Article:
As 2017 mercifully ends and 2018 dawns, I’ve busted out the TF budget spreadsheet I’ve used all year for a final reckoning. In short, here’s what I learned from tracking nearly every purchase all year.
- As I anticipated, we eat out a lot. We get takeout, eat in restaurants, and I occasionally grab cocktails with friends. I’d allocated $400/mo for eating out but we ended the year nearly $300 in the red in that category. This isn’t the end of the world, but it’s worth noting. It’s also worth noting that this category’s use is mostly my doing: the other night, for example, I texted the Mister to please get Chinese food on the way home. I have a cold and didn’t want to cook. I’m the one who usually petitions to get out of the house, and I’m the one who rarely says no to a request for pizza. So, uh, yeah. This would be the easiest category to cut back in, if we choose to.
- However, we don’t spend that much on other stuff, like entertainment. Our “stuff” category–budgeted at $5k–came in enough under budget that it covers the overrun in dining out and some of other categories. “Stuff” includes movie tickets, hair cuts, parking in town, Sephora visits, and things like tissues and laundry detergent.
- The gym is one of our great expenses but usually it’s worth the investment. We’re both gym rats when the stars align; problem for me was that this last term, the stars barely got together. Considering how much we spend there (we have more than a basic membership), we need to use it regularly. I have no qualms about spending our money on the gym, so long as it’s used well.
- We don’t spend much on clothes. I budgeted $2000 for both of us for the year (I had no idea what we spent in general, so it seemed a figure with which to start) and we well under half of that, including a dreaded bra replacement purchase. Those things are godawfully expensive.
- We budgeted $5200 for groceries and came in under budget. This might be a mixed blessing, though, since it’s likely hinging on high dining spending.
- We over-budgeted for heating oil and house expenses, though the latter included an unanticipated purchase of new dressers (ours were from my husband’s childhood and busted). Money left in those categories went to the next one…
- The great budget breaker, as most of you know, was the cat category. Good god. I didn’t budget in January anticipating a lot of things that happened: we tried to adopt a cat, and that was a bust–the adoption fee was never refunded (it was about $200, unheard of for an adult cat!) and the vet fees were a couple of hundred for the results of that cat’s attack on our resident cat. Then, the cat that had been injured unexpectedly died a few months later–cremation fees were over $200. Then, because I am an idiot, I convinced my husband we should adopt kittens. Two. Which are expensive–their adoption fees are high, their initial costs (think baby vaccinations) are high. And, as it turned out, both of our kittens were quite sick at adoption, and then diagnosed with chronic illness. So! We adopted special-needs kittens who are damn lucky to have us and super cute when not hellions but which have also led to a $3000 overage in that budget category, and that’s not including adoption fees–those count as charitable donations and can be written off on our taxes (which meant we exceeded our giving budget as well). I’ve moved all the under-budget amounts over to cover a bunch, but we end up $1900 in the hole there. Talk about a reckoning. I’m hoping that that category will be much quieter next year.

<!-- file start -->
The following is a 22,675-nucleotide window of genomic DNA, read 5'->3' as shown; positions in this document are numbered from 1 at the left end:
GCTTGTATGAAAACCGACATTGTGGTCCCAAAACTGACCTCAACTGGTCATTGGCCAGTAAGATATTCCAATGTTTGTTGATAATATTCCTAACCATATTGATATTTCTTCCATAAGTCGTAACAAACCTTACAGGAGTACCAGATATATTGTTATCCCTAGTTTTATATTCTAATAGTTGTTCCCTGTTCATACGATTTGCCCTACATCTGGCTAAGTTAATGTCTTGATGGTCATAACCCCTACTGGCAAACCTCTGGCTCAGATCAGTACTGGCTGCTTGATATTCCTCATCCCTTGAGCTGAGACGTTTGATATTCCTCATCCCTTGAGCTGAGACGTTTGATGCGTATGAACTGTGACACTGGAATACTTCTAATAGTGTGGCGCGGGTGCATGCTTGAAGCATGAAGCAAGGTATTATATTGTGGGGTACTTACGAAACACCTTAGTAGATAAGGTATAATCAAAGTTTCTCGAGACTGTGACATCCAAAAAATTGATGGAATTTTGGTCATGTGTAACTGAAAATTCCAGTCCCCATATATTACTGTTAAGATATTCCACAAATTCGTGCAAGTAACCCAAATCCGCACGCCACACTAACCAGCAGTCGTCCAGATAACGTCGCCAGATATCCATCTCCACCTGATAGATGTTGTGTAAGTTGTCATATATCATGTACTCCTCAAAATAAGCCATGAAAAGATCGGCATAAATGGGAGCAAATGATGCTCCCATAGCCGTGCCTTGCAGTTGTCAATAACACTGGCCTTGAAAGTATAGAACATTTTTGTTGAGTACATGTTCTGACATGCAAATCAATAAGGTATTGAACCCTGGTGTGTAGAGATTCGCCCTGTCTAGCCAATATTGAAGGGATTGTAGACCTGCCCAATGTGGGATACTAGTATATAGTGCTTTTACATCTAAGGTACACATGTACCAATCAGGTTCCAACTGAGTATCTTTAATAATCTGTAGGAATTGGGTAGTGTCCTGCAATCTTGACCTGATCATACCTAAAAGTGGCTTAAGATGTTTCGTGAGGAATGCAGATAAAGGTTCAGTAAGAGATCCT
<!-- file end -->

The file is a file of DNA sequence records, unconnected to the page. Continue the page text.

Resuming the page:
We are remarkably blessed that we could cover those overages and still have money to save in our emergency fund, replenishing a dent made over the summer. Further, we were able to pay off the end of my husband’s student loans, making us student-loan-free for the first time since my grad school deferments. We only have the mortgage and my car we’re paying off now. Assuming things continue as they are, we’ll likely be able to add more to my retirement account this coming year as well as take care of things like replacing our worn-out mattress and my beat-up, sometimes malfunctioning phone, and consider replacing my husband’s car–it’ll be 10 next year–in the nearer future.
Tracking spending for a year was eye-opening, if a pain in the ass, and because I’m one of those people who likes to do things religiously I’ll probably stick with it this year, too. If you, like me, have no idea where your money is going, it’s a great exercise that allows you to truly see where your expenses are, and what you’re spending in addition.
Happy new year, dear readers.